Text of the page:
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In the Hot Lotto fraud scandal, Eddie Tipton manipulated the number generating system for several lottery games, guaranteeing him and associates millions of dollars in payouts in rigged games.

Lottery officials are nearing a final settlement agreement in a class-action lawsuit for thousands of lottery players who bought tickets for rigged drawings in the Hot Lotto fraud case, broken by now-Auditor Rob Sand several years ago.

Eddie Tipton, information security director for the Multi-State Lottery Association during the lottery fraud, rigged the random number generator (RNG) system for the association in several states across the Midwest and Great Plains.

The rigging of the RNG allowed Tipton and associates to predict winning numbers on certain days, guaranteeing them jackpot prizes.

This settlement would establish a $4.3 million fund to refund those who bought tickets in rigged games in what was the largest lottery scam in U.S. history, and to pay for their attorneys’ fees and other fees related to the case. A judge still has to approve the settlement agreement, though.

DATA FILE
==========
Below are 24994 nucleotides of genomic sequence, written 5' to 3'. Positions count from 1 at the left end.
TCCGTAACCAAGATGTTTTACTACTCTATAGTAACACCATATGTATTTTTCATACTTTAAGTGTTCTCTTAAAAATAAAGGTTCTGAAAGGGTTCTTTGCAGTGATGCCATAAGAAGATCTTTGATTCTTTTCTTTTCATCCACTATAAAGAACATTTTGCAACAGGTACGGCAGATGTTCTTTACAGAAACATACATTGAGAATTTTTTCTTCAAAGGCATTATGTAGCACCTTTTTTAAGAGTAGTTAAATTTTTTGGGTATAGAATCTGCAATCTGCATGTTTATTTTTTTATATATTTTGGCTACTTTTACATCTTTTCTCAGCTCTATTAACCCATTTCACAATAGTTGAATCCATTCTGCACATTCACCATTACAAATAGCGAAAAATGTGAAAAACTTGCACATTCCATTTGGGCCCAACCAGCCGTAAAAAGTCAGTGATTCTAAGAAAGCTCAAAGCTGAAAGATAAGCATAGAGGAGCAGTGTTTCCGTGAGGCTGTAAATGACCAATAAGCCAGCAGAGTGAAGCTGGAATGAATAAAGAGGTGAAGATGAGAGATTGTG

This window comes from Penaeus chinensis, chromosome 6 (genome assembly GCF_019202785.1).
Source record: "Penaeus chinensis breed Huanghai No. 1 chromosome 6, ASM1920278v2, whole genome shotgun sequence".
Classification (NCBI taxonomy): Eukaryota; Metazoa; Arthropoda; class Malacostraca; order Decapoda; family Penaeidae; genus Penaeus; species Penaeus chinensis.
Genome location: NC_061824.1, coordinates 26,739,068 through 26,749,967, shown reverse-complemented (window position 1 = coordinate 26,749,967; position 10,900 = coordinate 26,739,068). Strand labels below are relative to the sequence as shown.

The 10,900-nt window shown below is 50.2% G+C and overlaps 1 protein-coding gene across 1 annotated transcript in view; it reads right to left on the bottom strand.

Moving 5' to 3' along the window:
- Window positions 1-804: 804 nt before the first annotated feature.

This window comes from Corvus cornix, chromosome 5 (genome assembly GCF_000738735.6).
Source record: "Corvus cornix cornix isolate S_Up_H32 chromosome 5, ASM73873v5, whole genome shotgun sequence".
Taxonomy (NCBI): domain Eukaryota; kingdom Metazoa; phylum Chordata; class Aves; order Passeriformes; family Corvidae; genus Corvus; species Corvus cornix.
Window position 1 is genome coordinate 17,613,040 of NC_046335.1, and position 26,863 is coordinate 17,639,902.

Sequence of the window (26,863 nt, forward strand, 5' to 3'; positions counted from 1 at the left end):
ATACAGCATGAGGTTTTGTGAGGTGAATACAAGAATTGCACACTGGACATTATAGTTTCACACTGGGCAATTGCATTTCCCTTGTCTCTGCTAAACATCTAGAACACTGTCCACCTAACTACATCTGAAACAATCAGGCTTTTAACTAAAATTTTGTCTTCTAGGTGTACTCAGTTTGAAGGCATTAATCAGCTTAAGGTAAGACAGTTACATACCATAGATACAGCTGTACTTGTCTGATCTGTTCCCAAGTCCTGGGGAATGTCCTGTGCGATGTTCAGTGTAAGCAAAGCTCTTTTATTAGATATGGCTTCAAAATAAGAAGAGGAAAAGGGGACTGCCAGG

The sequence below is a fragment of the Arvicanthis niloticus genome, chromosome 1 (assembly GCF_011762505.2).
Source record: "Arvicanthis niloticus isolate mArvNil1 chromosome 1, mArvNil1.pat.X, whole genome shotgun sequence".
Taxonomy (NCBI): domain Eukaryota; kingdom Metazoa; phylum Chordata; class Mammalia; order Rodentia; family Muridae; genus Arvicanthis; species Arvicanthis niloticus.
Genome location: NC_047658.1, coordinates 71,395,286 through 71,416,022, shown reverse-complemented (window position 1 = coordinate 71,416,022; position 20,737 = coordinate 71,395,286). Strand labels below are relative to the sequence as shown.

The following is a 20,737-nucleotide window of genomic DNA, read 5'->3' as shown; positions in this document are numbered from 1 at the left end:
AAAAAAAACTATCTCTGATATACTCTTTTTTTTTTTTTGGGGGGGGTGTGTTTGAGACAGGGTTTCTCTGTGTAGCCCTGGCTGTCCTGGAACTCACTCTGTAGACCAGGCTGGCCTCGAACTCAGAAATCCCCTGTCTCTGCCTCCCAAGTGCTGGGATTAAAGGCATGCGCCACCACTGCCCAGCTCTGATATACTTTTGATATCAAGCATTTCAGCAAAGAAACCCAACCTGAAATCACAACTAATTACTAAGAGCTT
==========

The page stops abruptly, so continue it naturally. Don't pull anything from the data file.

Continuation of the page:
Tipton was convicted of fraud and tampering ⁠— and Robbie Rhodes, who won a $783,000 prize in the Wisconsin lottery in a rigged game before transferring funds to Tipton — plead guilty and testified against him in a plea agreement with prosecutors.

Tipton was sentenced to up to 25 years imprisonment in Iowa for fraud, though the tampering charge was overturned based on a statute of limitations issue, according to court records. Tipton was also ordered to repay $2.2 million for seven winning lottery tickets.

Though not a party to the settlement, the Iowa Lottery issued a statement from CEO Matt Strawn on the settlement.

“The work by Iowa officials — including those at the Iowa Lottery — to unravel the Hot Lotto mystery and identify the facts in the Eddie Tipton case — was instrumental in arriving at the point where there can be a settlement for affected players,” Strawn said.

Strawn added it is their “understanding” that once the settlement is approved, a website will be set up to allow impacted players to submit claims online, or download claim forms to mail-in, and the Iowa Lottery will share information on the website “as soon as it is available.”

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